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A Passion for Steam: Cutting Edge Technology?

In this blog, Carl Jones, Project Group Manager at 3P, talks about his passion for steam railway locomotives and how this links to some of the projects he's worked on at 3P.

Man’s greatest piece of engineering?

I’ve had an absorbing interest in and passion for steam railway locomotives for as long as I can remember. A career in Mechanical Engineering was the obvious choice for somebody who had always sought out as much technical information as possible about man’s greatest piece of engineering. Man’s greatest piece of engineering? Is this an outrageous claim? No! Let me explain why…

My colleagues at 3P innovation will happily rib me mercilessly of course. Even our Managing Director will lower himself and join in! However, rather than rise to their friendly jibes, I can only pity their ignorance – sorry Tom… I am of course able to explain why the steam locomotive contains all of the fundamental points of engineering which have driven mankind’s progress since the Enlightenment and for all that is the closest man has ever come to creating a living machine. A steam locomotive at speed under power is a brilliant manifestation of the conversion of raw energy. It performs a type of alchemy by combining the basic elements of fire and water to produce motion and ‘poetry of motion’ at that. As a well-designed and finished machine, a locomotive can be very pleasing to look at – equal to any famous artwork - and yet it has the advantage over a painting or sculpture of being animated and has a sound and presence that makes onlookers step back in awe when it passes.

Jet engines of yesteryear

In my spare time, I am a qualified fireman at the preserved Severn Valley Railway which is a former Great Western Railway line on the border of Shropshire and Worcestershire and is now a significant tourist attraction, remaining so even through the current pandemic. The steam locomotives on the railway work moderately hard hauling trains of tourists throughout the year. As well as being a fun day out, the Severn Valley Railway is an important living museum showing how railways were once operated and their effect on the social history of the United Kingdom.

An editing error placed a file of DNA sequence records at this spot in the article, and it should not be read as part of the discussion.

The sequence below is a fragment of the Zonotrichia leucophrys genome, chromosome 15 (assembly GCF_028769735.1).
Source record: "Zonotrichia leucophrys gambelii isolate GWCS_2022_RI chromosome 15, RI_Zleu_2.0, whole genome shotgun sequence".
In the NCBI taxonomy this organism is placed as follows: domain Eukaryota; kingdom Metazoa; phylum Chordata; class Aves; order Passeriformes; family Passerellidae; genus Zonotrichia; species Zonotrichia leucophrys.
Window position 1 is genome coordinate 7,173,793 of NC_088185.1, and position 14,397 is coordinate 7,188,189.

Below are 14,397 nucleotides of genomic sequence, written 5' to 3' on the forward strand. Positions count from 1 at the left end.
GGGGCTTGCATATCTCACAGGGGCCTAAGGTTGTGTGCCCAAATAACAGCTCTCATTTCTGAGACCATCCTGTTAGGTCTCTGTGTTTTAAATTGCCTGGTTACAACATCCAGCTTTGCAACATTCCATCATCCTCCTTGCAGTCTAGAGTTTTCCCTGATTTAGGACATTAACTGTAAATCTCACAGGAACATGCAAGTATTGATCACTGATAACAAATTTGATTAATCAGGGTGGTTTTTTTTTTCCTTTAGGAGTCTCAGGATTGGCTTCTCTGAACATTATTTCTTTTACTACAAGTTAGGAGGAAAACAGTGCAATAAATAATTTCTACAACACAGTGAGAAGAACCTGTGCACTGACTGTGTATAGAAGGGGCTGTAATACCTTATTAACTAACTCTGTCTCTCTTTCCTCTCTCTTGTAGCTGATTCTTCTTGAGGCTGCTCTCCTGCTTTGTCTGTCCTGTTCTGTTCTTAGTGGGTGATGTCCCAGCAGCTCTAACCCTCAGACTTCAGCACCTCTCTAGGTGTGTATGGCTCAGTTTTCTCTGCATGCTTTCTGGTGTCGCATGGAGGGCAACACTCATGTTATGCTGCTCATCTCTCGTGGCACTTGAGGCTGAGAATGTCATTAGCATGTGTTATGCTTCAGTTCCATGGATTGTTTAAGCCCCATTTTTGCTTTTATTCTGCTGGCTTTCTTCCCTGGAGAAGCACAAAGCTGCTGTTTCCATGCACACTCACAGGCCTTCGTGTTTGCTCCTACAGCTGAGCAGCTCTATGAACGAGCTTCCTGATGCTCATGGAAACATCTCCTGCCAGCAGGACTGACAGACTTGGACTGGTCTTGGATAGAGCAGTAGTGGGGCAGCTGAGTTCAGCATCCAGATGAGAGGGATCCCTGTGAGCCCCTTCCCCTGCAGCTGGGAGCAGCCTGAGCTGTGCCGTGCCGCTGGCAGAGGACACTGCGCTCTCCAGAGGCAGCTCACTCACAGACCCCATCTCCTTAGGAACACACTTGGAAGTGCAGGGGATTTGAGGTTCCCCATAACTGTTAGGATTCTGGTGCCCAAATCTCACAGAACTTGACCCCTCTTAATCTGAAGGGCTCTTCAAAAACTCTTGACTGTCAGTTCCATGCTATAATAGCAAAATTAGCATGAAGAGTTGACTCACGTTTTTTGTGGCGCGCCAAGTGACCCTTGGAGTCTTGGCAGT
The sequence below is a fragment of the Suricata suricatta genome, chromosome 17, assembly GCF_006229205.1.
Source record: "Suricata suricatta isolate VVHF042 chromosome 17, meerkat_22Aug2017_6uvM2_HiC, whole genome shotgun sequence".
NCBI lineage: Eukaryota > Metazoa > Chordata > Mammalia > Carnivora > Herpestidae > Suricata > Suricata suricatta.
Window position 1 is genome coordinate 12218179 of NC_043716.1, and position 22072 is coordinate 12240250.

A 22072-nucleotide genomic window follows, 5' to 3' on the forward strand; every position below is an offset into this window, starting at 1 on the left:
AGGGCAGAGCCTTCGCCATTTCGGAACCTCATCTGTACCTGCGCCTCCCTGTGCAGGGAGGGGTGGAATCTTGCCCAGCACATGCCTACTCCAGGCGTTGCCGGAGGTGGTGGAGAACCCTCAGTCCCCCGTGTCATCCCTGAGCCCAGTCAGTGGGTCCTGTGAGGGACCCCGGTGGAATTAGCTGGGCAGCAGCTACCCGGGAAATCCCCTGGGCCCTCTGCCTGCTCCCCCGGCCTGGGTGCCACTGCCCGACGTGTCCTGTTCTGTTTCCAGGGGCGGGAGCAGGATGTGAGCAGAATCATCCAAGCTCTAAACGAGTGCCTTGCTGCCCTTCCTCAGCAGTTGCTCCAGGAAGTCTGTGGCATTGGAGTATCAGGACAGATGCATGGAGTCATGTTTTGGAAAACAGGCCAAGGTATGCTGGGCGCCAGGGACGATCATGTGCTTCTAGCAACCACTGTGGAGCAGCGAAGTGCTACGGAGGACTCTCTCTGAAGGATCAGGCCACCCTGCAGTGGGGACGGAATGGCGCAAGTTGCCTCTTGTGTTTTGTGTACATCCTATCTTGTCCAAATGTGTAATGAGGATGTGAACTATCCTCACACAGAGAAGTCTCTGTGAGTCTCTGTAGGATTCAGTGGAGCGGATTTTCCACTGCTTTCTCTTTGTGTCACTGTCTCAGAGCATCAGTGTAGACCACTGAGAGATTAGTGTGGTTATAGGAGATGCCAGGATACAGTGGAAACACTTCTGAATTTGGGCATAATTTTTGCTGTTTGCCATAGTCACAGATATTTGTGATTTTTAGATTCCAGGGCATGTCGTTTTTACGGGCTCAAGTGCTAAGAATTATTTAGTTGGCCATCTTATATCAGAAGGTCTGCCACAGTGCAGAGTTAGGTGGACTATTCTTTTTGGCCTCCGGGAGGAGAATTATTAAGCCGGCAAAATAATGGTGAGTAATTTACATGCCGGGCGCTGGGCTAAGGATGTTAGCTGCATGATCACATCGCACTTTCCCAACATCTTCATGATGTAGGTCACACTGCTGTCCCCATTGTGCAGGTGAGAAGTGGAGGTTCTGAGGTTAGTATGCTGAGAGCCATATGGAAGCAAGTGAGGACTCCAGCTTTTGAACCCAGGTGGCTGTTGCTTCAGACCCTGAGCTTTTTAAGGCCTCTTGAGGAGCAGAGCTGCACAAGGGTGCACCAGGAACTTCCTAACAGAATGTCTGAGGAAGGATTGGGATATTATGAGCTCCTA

The Author at the (Fireman's) controls of 7812 'Erlestoke Manor' leaving Kidderminster in December 2016. Photo by kind permission of Jason Houlders

Steam locomotive engineering and design features static force analysis, kinematics, balancing of reciprocating and rotating masses, thermodynamics, fluid mechanics, feedback loops, suspension, casting, forging, fabrication, riveting, machining, fine finishing and many other processes.

You might not be aware or have even considered that the steam locomotive generally possesses a floating crank axle, supersonic steam flows and firebox operating temperatures well in excess of the melting point of the materials of construction. This was all being done 100 years before the modern and perhaps better known similar example in jet engine turbine blades.

After all that, you operate it with a box of matches, a shovel and some large hammers! Am I beginning to convince you?

Having spent a good deal of my spare time studying the very broad range of subjects in locomotive engineering, it will come as no surprise to you that I happen to spot all manner of parallels in my day job at 3P innovation. I frequently review the technical solutions we design in weighing, fluid and powder handling, component handling, forming and welding processes and can relate these to solutions developed 100 years ago by clever Mechanical Engineers solving different but similar problems on the locomotive.

The nuts and bolts